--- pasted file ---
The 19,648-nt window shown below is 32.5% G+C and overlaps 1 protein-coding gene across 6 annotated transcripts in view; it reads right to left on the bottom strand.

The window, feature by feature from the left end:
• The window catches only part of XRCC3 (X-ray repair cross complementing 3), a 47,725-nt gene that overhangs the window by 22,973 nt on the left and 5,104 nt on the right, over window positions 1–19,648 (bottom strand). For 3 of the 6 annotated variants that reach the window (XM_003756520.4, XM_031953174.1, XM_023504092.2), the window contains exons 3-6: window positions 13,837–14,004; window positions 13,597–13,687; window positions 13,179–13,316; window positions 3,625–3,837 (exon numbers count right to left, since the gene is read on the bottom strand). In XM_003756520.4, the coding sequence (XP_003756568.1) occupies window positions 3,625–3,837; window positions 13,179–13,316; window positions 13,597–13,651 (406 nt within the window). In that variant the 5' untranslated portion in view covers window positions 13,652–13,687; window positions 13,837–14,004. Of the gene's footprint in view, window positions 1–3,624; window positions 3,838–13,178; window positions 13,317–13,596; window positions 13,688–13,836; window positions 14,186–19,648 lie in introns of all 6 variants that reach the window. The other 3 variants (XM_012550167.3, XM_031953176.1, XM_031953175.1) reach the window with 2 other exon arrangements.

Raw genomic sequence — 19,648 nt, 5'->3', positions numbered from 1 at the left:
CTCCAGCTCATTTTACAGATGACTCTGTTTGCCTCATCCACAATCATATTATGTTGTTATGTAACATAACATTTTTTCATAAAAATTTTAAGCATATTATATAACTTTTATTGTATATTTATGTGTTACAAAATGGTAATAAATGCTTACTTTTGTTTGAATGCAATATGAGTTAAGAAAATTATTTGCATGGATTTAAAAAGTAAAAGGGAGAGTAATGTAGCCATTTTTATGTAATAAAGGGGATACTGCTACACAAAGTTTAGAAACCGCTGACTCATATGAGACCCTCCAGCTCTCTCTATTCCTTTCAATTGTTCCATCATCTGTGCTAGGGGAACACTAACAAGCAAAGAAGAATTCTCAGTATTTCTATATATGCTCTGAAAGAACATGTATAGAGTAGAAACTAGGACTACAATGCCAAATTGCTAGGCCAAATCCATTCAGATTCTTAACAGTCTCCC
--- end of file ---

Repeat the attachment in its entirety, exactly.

The 19,648-nt window shown below is 32.5% G+C and overlaps 1 protein-coding gene across 6 annotated transcripts in view; it reads right to left on the bottom strand.

The window, feature by feature from the left end:
• The window catches only part of XRCC3 (X-ray repair cross complementing 3), a 47,725-nt gene that overhangs the window by 22,973 nt on the left and 5,104 nt on the right, over window positions 1–19,648 (bottom strand). For 3 of the 6 annotated variants that reach the window (XM_003756520.4, XM_031953174.1, XM_023504092.2), the window contains exons 3-6: window positions 13,837–14,004; window positions 13,597–13,687; window positions 13,179–13,316; window positions 3,625–3,837 (exon numbers count right to left, since the gene is read on the bottom strand). In XM_003756520.4, the coding sequence (XP_003756568.1) occupies window positions 3,625–3,837; window positions 13,179–13,316; window positions 13,597–13,651 (406 nt within the window). In that variant the 5' untranslated portion in view covers window positions 13,652–13,687; window positions 13,837–14,004. Of the gene's footprint in view, window positions 1–3,624; window positions 3,838–13,178; window positions 13,317–13,596; window positions 13,688–13,836; window positions 14,186–19,648 lie in introns of all 6 variants that reach the window. The other 3 variants (XM_012550167.3, XM_031953176.1, XM_031953175.1) reach the window with 2 other exon arrangements.

Raw genomic sequence — 19,648 nt, 5'->3', positions numbered from 1 at the left:
CTCCAGCTCATTTTACAGATGACTCTGTTTGCCTCATCCACAATCATATTATGTTGTTATGTAACATAACATTTTTTCATAAAAATTTTAAGCATATTATATAACTTTTATTGTATATTTATGTGTTACAAAATGGTAATAAATGCTTACTTTTGTTTGAATGCAATATGAGTTAAGAAAATTATTTGCATGGATTTAAAAAGTAAAAGGGAGAGTAATGTAGCCATTTTTATGTAATAAAGGGGATACTGCTACACAAAGTTTAGAAACCGCTGACTCATATGAGACCCTCCAGCTCTCTCTATTCCTTTCAATTGTTCCATCATCTGTGCTAGGGGAACACTAACAAGCAAAGAAGAATTCTCAGTATTTCTATATATGCTCTGAAAGAACATGTATAGAGTAGAAACTAGGACTACAATGCCAAATTGCTAGGCCAAATCCATTCAGATTCTTAACAGTCTCCC